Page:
Emergency departments are a ‘hotspot’ for HIV test-and-treat in South Africa

20 August 2019

High HIV prevalence and attrition along the treatment cascade among emergency department (ED) populations highlights potential role of HIV services in theses settings.

An emergency room in South Africa

Voluntary HIV testing and counselling carried out in South African emergency departments (EDs) can reach at-risk populations with knowledge of their status and HIV treatment services, finds a new paper. They also found poor rates of HIV treatment and care retention among people living with HIV in these settings.

It is already well known that, when compared to primary care settings, people who attend ED are generally young and more likely to be considered vulnerable (for example people affected by substance abuse, homelessness, mental health problems and victims of violent crime). In fact, these patients may be twice as likely to visit an ED over a primary care provider. A systematic review also found high levels of HIV prevalence in EDs across high- and low-resourced countries.

According to the paper, an estimated 86% of people living with HIV know their status, 61% are accessing antiretroviral treatment (ART) and only 47% are virally suppressed in South Africa. EDs provide a unique opportunity, already employed by high-income countries, to reach vulnerable populations with HIV testing and treatment. South African EDs may see anywhere between 150 and 300 patients per day.

This prospective cross-sectional observational study was conducted in the ED of three hospitals in the Eastern Cape Province between June 2017 and July 2018. All adult, non-critical patients were approached for point-of-care (POC) HIV testing following assessment. All patients already known to be HIV-positive, and those who were newly diagnosed, were asked to provide additional blood samples for lab testing. This sample tested for treatment cascade markers, including the presence of ART in the blood and viral load.

A total of 3,537 patients were approached across all three hospitals, of which 2,901 enrolled and had their HIV status determined. The acceptance of testing was consistent across the sites at around 66.5%. The age distribution was also consistent across the sites and most of the patients were under the age of 35.

The overall HIV prevalence of this ED group was 28% (n=811) of which 234 (28.9%) were newly diagnosed. HIV prevalence was significantly higher among women (n= 509, 35.3%) compared to males (n = 302, 20.7%). More specifically, HIV prevalence was highest in females aged 36–45 years (55.4%), and second highest in females aged 26–35 years (49.6%). Among men, HIV prevalence was highest in the 26-45 age group at 34.8%.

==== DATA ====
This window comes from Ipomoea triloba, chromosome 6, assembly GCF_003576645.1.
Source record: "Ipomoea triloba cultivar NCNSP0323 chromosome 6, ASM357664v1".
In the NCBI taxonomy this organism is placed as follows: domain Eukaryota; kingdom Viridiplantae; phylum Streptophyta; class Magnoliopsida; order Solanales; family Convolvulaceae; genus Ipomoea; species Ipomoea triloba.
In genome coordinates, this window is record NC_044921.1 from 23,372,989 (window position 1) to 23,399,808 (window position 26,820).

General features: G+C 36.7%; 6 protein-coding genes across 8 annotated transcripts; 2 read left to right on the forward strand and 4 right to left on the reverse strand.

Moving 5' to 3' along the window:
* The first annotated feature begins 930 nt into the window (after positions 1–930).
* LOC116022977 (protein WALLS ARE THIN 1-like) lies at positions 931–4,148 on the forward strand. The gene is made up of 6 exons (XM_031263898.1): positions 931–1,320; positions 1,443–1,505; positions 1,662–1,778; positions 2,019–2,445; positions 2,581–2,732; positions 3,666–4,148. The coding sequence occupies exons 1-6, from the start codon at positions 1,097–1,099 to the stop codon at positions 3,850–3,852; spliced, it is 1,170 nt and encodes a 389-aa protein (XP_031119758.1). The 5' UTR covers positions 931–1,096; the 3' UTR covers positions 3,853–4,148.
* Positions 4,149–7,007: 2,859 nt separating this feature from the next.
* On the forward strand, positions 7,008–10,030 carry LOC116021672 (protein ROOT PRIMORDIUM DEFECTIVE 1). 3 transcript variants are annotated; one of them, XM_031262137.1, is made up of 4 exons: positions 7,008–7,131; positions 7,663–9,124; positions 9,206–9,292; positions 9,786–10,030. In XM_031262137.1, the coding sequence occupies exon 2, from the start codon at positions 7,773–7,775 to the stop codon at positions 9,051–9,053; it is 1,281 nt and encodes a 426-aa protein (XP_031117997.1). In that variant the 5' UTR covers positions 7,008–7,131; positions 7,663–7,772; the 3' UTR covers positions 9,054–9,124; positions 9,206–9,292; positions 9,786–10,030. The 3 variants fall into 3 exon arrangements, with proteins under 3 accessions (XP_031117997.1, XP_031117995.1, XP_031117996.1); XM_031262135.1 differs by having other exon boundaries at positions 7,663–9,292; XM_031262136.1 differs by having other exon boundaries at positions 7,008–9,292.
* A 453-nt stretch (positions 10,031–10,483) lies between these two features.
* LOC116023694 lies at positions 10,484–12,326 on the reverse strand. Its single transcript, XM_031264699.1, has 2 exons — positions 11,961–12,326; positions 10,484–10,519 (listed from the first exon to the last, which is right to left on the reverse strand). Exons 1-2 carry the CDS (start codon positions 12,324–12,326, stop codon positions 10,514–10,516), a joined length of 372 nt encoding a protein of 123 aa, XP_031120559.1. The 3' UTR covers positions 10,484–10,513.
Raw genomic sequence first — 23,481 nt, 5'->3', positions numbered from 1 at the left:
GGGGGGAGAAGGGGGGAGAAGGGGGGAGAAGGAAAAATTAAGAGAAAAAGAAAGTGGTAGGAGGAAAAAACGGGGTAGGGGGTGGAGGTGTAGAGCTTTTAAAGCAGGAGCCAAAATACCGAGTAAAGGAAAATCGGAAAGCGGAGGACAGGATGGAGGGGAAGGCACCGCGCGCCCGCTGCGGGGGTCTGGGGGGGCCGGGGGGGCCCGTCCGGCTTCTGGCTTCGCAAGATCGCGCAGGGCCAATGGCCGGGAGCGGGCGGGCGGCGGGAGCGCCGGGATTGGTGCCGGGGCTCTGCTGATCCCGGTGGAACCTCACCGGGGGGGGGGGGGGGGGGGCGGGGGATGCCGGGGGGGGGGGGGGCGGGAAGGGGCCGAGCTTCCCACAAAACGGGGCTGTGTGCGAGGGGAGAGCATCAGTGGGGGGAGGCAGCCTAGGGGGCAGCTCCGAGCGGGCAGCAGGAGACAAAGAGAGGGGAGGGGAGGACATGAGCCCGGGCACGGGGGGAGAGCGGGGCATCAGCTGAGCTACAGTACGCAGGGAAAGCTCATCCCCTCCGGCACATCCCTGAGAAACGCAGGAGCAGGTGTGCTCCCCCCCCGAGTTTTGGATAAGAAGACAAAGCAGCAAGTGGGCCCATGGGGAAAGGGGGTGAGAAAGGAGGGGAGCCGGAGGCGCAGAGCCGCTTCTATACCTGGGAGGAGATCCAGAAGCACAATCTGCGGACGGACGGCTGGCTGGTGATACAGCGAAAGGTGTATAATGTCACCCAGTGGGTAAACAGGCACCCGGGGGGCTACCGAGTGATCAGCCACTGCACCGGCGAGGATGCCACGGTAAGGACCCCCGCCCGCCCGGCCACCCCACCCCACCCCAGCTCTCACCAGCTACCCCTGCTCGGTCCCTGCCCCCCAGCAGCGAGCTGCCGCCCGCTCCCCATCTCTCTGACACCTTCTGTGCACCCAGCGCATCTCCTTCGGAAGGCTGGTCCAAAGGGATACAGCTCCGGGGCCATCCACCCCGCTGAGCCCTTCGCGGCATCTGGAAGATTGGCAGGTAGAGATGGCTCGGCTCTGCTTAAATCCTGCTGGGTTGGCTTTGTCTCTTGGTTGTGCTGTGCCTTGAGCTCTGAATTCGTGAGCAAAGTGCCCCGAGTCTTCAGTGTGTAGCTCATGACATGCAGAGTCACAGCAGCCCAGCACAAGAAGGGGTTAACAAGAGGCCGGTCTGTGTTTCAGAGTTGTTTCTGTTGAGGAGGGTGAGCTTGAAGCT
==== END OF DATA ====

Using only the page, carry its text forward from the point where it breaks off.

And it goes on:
Younger populations were the least likely to know their status – and particularly those under 25. When compared to their female counterparts across all ages, men were twice as likely to be unaware of their status.

Of the patients who tested positive for HIV, including those who already knew their status, 617 (76.1%) consented to providing a blood sample, while ART testing could be performed in 585 patients.

ART was detected in the blood of 54% of the patients, and the only risk factor for the absence of ART was being male. Of the 615 samples, 609 patients had sufficient sample volume for viral load testing, of which 49% (299/609) were found to be virally suppressed. Again, male sex was identified as an independent risk factor for not being virally suppressed.

In 577 of patients living with HIV, the authors were able to define the complete HIV treatment cascade. The data revealed that 71.1% of ED patients were aware of their status, 54% were positive for ARTs, and 49% were virally suppressed.

Estimated HIV incidence among this population was 2.8 per 100 person-years (4.5 among females and 1.5 among males), which is much higher than national South African estimates, which report incidence of 0.79 per 100 person-years (0.93 among females and 0.69 among males).

The investigation highlights the important role of EDs in providing care to large numbers of people living with HIV who are at-risk of loss to follow-up along the care cascade. Moreover, they may be an important venue to capture young men who are often missed by current HIV testing and prevention programmes. Beyond simply playing a role in surveillance of the HIV epidemic, EDs should develop innovative HIV testing and linkage to care strategies that in particular meet the needs of young men who do not routinely access clinic-based health services.

“ED-based HIV care would need to address the known challenges of linkage and retention, such a location and access to care, in order to maximise impact,” note the authors in their conclusion. “Innovative solutions targeted to male patients, such as video-based programming, linkages to social networks and community-based support programs should be explored.”

Photo credit:
Istock/stockstudioX. Photos are used for illustrative purposes only.

Written by Caitlin Mahon

Content Specialist - HIV & Sexual Health